Is Temecula the new ‘Old World’ wine destination?

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There has always been a connection between Temecula wine country and the Old World.  In the 1800s, French and Italian immigrants settled in the area planting vineyards in the surrounding valleys.  The Spanish also made their mark producing wines for religious ceremonies at Mission San Juan Capistrano.

Inspiration from the Old World can be seen and tasted at wineries today along Rancho California Road and the De Portola Wine Trail.  Now the latest ode to the Old World is the recent opening of the tasting room at Europa Village – a milestone for what promises to become a premiere wine destination for Temecula wine country.

Europa Village offers guests the unique experience of enjoying three individual French, Italian and Spanish-inspired villages and wines at a single location.  With grand plans underway, Europa now welcomes visitors with a tasting room, French bistro and a wine cave for special events, and there are many amenities planned for the future.

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Over the next one-to-two years, Europa Village will feature 60 guest suites with great hilltop views reminiscent of a Tuscan village, a European-style couples-only spa and even property available for those who wish to live among the vineyards.  Lucky for us, we don’t have to wait to taste their wines.

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The wines made at Europa Village reflect old world winemaking traditions, featuring French, Spanish and Italian-style wines from the property’s three boutique wineries:  C’est la vie, Bolero Cellars and Vienza.  I was happy to find that the Pinot Grigio, Syrah and Muscat did not overwhelm but were subtle, the way wine was made in the old world…to go with food.

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At the helm of Europa’s menus is the accomplished Chef Dean Thomas who prepares dishes to highlight Europa’s wines and features local organic produce, olive oils and cheeses in many of the dishes.  Representing the Spanish influence of Bolero Cellars, a tapas-style menu will be available as well as micro brewed wine-infused craft beers and IPAs. Vienza, the Italian-themed 20-acre parcel, will also include a large tasting room, wine production facility and an old world-style deli.

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“Europa Village is designed to take you back to a time when life was a little bit simpler,” says Denis Ferguson, managing partner.  This vision for Europa Village is shared by Ferguson who directed operations for Fairmont properties and Pechanga Resort and his partner, Dan Stephenson, founder of Rancon Group the area’s leading real estate developer, “Visitors will enter the property from Europa Boulevard and turn right to go to France, make a left and they’re in Spain or head up the hill to be in a Tuscan hilltop village.”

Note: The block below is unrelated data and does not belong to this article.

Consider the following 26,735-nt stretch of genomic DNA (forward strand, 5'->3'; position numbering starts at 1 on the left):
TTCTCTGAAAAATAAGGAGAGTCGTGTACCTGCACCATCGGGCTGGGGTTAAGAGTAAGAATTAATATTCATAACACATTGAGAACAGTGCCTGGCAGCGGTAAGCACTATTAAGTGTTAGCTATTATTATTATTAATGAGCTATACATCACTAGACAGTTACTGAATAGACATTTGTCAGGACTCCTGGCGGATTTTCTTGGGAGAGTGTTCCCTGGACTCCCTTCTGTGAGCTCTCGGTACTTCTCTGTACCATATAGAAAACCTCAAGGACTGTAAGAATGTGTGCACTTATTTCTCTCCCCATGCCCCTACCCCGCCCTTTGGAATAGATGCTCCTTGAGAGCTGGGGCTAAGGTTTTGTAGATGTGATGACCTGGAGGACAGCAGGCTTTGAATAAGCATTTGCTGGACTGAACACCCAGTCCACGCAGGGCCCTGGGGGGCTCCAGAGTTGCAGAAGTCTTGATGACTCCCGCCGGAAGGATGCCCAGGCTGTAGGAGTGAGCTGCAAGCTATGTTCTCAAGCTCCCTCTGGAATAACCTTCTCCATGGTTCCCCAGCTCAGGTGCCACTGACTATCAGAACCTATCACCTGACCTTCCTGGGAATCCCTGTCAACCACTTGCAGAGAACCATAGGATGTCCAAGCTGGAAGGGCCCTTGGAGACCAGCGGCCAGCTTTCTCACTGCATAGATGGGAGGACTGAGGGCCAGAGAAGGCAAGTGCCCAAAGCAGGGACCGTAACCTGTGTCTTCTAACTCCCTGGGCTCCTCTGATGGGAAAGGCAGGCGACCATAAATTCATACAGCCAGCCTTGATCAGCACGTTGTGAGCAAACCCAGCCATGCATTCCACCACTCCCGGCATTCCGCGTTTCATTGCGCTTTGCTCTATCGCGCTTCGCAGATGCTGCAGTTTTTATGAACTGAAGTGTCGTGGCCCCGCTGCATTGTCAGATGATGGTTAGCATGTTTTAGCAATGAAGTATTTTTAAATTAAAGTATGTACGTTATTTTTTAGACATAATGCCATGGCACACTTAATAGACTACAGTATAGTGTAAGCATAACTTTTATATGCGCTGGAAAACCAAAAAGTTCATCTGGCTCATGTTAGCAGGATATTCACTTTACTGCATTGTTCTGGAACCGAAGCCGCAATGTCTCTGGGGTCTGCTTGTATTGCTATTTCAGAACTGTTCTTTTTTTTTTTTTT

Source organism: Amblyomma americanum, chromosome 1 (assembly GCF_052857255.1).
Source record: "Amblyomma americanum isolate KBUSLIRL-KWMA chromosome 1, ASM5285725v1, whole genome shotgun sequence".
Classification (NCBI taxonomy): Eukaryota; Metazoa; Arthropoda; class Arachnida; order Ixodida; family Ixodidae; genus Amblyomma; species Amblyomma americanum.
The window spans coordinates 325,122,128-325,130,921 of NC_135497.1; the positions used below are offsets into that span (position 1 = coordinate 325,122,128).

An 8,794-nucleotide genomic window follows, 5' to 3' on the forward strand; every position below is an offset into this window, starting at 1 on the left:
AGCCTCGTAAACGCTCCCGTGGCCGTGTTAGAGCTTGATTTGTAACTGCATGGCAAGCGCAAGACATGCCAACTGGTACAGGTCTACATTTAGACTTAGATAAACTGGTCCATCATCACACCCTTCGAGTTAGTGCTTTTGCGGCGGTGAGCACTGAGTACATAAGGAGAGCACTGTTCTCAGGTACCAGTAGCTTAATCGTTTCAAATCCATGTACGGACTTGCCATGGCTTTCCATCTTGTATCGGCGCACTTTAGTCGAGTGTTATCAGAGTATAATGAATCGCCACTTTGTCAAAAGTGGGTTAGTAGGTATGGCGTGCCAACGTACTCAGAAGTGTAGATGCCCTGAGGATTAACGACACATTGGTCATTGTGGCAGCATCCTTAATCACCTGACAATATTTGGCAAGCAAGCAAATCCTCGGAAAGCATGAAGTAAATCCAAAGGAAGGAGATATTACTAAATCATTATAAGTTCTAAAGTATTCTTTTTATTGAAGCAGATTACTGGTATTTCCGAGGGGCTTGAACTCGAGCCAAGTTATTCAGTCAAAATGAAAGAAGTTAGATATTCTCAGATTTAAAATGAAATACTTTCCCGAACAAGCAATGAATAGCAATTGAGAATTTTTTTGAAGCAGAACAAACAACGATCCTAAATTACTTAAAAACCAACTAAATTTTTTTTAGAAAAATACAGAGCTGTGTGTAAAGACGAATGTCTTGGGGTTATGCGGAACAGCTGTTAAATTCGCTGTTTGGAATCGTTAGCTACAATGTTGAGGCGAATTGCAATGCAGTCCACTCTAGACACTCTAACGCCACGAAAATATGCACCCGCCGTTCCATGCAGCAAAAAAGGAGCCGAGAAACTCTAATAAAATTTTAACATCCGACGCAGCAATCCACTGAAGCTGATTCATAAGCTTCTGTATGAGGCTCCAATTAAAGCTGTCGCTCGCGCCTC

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Plenty of TLC has gone into the property once owned by neighbor Callaway Vineyards, since its purchase in the 90s.  Since the property was acquired by Rancon, Ben Drake has lead efforts to create ideal grape-growing conditions to yield uniform and consistent quality grapes from Europa’s vineyards.   Drake, a veteran of Temecula’s agricultural industry has worked in the Valley since the 70s and already knew which enhancements were best suited for the land.  According to Drake, the steps taken to plant rootstocks that can tolerate the salt levels of Southern California’s water sources and delaying growth from coming out during a critical one-to-two week period of frost in the valley, have already made a big difference in quality.

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Plans are also in place to update the ten rooms located at the former Inn at Loma Vista (the first B&B in Temecula Valley) which is now part of the Europa Village property.  The property will complement the Europa style but Ferguson says, “The Inn is already in good shape and has a good feel to it.”  Standard room rates at the Inn at Europa range from $130 to $160 per night during the week and $160-$190 on weekends and includes breakfast prepared by chef Dean.  The Inn at Europa will open January 2012.

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There is much more planned to keep us excited about coming back here and Europa Village is sure to bring out guests to enjoy the other local Temecula wineries and actives in the area.  Until we can be teleported across the Atlantic, a trip to Temecula wine country could be the way for us to get a little taste of Europe when we need it.

For loads of fun things to see and do in Temecula’s wine country, pick up a copy of the Wineopolis Citizen’s Guide to Temecula Valley.

If you’d like to have your next event or wine country business event featured at Wineopolis,” please email: heidi@wineopolis.com.

About Heidi

Heidi is senior editor at Wineopolis Press, and author of the Wineopolis® Wine-travel Guidebook series. She is the Certified Wine Expert® Program Director for Bartenders Association Internationale and editor of the latest edition of How to Test and Improve Your Wine Judging Ability. Heidi is a member of the International Food, Wine & Travel Writers Association, the Society of Wine Educators and Ladies Who Launch.

Comments 5

  1. Thanks for your question Bettie. Glad you enjoyed the post. Yep! Wine and beer – but the wine is subtle – just enough to add a little something. The brewer first crafts the IPA and then mixes in a small percentage of one of their wines (typically a Chardonnay or white wine). At the time of our visit, there was talk about offering a wine-infused microbrewed India Pale Ale in addition to their main focus, wines of course. Cheers!

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